Boscobel’s Sparkle. See Editor’s Pick page 36. Breakfast with Frosty. Frosty the Snowman and several of his friends drop in to add holiday spirit to breakfast at the zoo. Stripes, the

Dickens’s Christmas Carol. Master storyteller Jonathan Kruk regales audiences with his adaptation of the Charles Dickens classic. The one hour performance, with musical accompaniment, takes place in a cozy Sleepy Hollow church. 4, 5:15 and 6:30pm todayDec. 11 and Dec. 17-18. For all ages. $2 adults, $20 children. Reservations required. The Reformed Church of the Tarrytowns, 42 N. Broadway, Tarrytown. hudsonvalley.org. Holiday Handbell Performance. Shelton’s Trinity Lutheran Church Bell Choir performs the sounds of the season with holiday handbells. 2pm. For all ages. Free with admission: $15. Reservations not required. Stepping Stones Museum for Children, 303 West Ave., Norwalk, Conn. 203-899-0606. steppingstonesmuseum.org. Santa Visits the Rosen House. Jolly Saint Nick comes to Caramoor for an event that features holiday games and a 30 minute concert of sing-alongs before being joined by Santa Claus. Milk and cookies are served to top off a fun-filled holiday and photo op. 10am. For all ages. $12.50 adults, $9 children. Reservations required. Caramoor Center for Music and the Arts, 149 Girdle Ridge Rd., Katonah. 232-1252. caramoor.org. Science Center Overnight. See Connecticut Corner page 39. Take the Kids to Boscobel. Kids explore Boscobel, inside and outside, through the seasons, by taking a brief, focused tour followed by a hands-on craft activity.


Connecticut Corner

Courtesy Photo

Overnight visitors get to camp out at the Connecticut Science Center on Dec. 11. Historic Holiday Tea. This holiday party is a favorite Danbury tradition. Enjoy a fine selection of teas as well as sweet and savory treats in a warm and charming Colonial setting. Dec. 2-3. For all ages. $25 per person. Reservations required. Danbury Museum and Historical Society, 43 Main St., Danbury, Conn. 203-743-5200. danburymuseum.org. Holiday Open House. The Museum creates a festive family event with several hours of entertainment, all in the spirit of an old-fashioned community celebration. The party features holiday displays, a visit from Santa, holiday music and refreshments. Noon4pm Dec. 11. For all ages. $5. Reservations not required. Lockwood Mathews Mansion Museum, 295 West Ave., Norwalk, Conn. 203-8389799. lockwoodmathewsmansion.com. Science Center Overnight. Find out what happens at the Connecticut Science Center when the lights go out! Families can sleep over and kids can explore the exhibits, enjoy hands-on science activities and camp out in their favorite parts of the Museum. The theme for this month’s overnight is “Secret Agent Science” and some themed activities are learning stealth tactics, uncovering tricks and exploring a laser maze. Also on the agenda: a 3D movie, spending time with live animals and exciting science challenges. A late night snack and a light breakfast are included. 6pm Dec.10-8am Dec. 11. For families with children ages 5-12 years old. $55 per person. Reservations required. Connecticut Science Center, 250 Columbus Blvd., Hartford, Conn. 850-520-2117. ctsciencecenter.org. A Very Electric Christmas. A magical and captivating tale of family friendship and hope, enlivened by the holiday hits of Nat King Cole, Mariah Carey and Tchaikovsky. Presented by the Lighthouse Theater, this is an electric treat for all ages. 1 and 4pm Dec. 18. For ages 5 and up. $20. Reservations required. Westport Country Playhouse, 25 Powers Court, Westport, Conn. 203-227-4177. westportplayhouse.org.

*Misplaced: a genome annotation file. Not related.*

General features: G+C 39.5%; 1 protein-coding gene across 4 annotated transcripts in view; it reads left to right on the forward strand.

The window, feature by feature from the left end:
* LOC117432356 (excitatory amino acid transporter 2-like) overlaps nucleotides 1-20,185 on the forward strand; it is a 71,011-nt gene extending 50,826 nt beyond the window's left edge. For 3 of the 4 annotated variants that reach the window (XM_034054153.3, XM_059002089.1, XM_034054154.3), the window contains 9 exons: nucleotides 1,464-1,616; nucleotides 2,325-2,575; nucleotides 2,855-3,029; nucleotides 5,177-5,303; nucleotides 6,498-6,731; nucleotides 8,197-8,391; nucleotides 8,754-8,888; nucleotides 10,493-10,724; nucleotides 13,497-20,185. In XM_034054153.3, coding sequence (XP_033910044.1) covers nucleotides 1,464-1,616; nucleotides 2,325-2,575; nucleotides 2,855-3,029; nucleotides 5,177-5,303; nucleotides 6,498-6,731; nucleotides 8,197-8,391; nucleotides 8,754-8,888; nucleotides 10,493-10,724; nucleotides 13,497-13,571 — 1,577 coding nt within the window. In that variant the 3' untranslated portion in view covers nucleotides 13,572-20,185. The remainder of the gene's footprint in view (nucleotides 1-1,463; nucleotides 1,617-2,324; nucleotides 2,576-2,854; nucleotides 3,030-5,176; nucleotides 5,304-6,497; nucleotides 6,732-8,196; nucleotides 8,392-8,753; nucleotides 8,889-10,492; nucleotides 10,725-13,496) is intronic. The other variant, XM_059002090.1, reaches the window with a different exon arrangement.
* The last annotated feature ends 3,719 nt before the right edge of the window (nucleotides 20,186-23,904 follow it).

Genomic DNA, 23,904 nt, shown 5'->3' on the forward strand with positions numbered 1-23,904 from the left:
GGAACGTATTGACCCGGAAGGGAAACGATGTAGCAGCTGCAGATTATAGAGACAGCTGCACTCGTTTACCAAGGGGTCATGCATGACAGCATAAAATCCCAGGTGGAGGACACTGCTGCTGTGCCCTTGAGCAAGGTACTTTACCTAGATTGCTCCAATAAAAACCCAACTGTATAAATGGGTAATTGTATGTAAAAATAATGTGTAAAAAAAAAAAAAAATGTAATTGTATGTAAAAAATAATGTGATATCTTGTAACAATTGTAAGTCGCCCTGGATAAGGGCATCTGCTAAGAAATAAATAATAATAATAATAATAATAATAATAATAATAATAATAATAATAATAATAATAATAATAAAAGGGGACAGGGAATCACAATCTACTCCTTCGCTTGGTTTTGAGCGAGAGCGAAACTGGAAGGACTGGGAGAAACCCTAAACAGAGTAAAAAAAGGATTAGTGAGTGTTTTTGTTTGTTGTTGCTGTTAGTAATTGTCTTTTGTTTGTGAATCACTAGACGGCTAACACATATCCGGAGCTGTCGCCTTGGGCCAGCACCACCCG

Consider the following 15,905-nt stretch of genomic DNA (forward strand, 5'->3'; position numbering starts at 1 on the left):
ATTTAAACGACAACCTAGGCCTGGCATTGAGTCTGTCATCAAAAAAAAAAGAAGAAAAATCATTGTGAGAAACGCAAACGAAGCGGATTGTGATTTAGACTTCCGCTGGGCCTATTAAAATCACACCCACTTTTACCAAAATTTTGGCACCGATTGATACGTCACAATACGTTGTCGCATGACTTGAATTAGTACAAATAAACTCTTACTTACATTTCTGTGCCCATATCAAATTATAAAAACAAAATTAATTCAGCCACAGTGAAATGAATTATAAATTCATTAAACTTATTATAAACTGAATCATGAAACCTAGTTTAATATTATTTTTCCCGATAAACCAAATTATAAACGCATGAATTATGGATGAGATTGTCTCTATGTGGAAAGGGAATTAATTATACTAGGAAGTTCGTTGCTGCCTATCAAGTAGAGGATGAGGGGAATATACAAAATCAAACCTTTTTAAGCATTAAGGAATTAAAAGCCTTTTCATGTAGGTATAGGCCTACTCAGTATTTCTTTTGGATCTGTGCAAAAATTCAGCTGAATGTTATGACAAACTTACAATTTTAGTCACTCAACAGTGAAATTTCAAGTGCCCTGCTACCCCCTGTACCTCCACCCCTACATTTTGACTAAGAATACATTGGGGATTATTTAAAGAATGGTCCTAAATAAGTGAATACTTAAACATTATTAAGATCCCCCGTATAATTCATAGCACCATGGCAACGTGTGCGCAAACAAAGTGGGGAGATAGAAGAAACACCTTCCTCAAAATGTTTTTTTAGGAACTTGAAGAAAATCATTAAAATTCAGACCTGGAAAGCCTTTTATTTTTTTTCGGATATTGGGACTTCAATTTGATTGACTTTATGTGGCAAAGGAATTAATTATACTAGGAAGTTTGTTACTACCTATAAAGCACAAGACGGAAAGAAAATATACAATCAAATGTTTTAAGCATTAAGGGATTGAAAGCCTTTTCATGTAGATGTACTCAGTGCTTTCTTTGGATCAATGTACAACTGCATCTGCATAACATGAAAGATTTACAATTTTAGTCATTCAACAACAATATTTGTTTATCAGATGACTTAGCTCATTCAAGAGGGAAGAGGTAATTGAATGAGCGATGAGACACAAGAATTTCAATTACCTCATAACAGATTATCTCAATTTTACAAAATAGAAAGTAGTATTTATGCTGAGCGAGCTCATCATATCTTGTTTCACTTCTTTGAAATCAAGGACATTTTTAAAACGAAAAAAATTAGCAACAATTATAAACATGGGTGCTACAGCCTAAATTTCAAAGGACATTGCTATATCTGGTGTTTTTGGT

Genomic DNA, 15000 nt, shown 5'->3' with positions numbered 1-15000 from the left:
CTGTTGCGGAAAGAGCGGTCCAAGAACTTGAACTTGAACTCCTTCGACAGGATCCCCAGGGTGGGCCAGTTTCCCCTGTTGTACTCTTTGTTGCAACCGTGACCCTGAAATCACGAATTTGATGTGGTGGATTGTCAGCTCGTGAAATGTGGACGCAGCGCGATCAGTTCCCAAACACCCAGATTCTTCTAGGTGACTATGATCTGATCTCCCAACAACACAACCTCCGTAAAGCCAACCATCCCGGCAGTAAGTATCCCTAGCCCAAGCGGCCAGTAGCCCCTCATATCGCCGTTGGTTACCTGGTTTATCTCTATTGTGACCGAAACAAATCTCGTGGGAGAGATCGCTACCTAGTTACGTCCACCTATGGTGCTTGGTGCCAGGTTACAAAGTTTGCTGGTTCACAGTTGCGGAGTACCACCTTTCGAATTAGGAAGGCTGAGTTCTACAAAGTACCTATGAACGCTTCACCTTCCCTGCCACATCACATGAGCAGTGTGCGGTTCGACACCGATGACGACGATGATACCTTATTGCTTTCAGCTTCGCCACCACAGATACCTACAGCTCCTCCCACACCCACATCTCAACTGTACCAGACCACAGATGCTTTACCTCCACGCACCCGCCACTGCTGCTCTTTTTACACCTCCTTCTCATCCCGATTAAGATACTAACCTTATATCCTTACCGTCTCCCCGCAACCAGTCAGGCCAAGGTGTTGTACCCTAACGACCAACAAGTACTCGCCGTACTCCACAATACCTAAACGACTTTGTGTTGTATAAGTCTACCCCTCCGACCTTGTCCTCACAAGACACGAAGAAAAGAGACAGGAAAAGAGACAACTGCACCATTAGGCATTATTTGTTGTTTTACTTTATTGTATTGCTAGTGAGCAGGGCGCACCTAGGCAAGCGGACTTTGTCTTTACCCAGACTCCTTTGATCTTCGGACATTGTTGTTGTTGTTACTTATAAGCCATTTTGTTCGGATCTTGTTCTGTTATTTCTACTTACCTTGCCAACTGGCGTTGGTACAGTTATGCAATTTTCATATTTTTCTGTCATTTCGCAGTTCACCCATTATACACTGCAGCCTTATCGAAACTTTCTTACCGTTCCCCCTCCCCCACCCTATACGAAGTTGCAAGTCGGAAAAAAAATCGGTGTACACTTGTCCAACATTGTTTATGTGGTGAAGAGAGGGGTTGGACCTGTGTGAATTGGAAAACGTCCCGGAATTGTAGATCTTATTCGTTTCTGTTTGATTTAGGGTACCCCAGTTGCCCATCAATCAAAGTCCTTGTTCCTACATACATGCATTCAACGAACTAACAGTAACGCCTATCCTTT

December 2016 | WestchesterFamily.com

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Calendar December // 9-11am on the second Saturday of every month. Today’s event is called “Stamp Away,” and children create original notecards. For children ages 5-11 accompanied by an adult. $20 for adult and child. Reservations required, space limited. Boscobel House and Garden, 1601 Rte. 9D, Garrison. 845-265-3638. boscobel.org. Teaching Trails: Weekend Walks for All Ages. See Dec. 3. Toy and Train Show. This is the largest toy and train show in the Northeast, featuring all gauges, train parts, appraisals, toy soldiers and books. Refreshments are available 9am-3pm. For all ages. $12, free for children under 12. Reservations not required. Westchester County Center, 198 Central Ave., White Plains. 995-4050. westchestertoytrain.com The Yorkville Nutcracker. See Nutcracker Season page 40.

11 Sunday

Capitol Theatre Nutcracker. See Nutcracker Season page 40. Family Art Project: Snowflakes, Candles and Stars. Candles brighten up the shorter days of winter; decorate simple candlesticks with colorful images of the season. 10am-1pm. For all ages. Free with admission to grounds: $8 adults, $2 children. Reservations not required. Wave Hill Garden and Cultural Center, 675 W. 252nd St., Bronx, New York. 718549-3200. wavehill.org.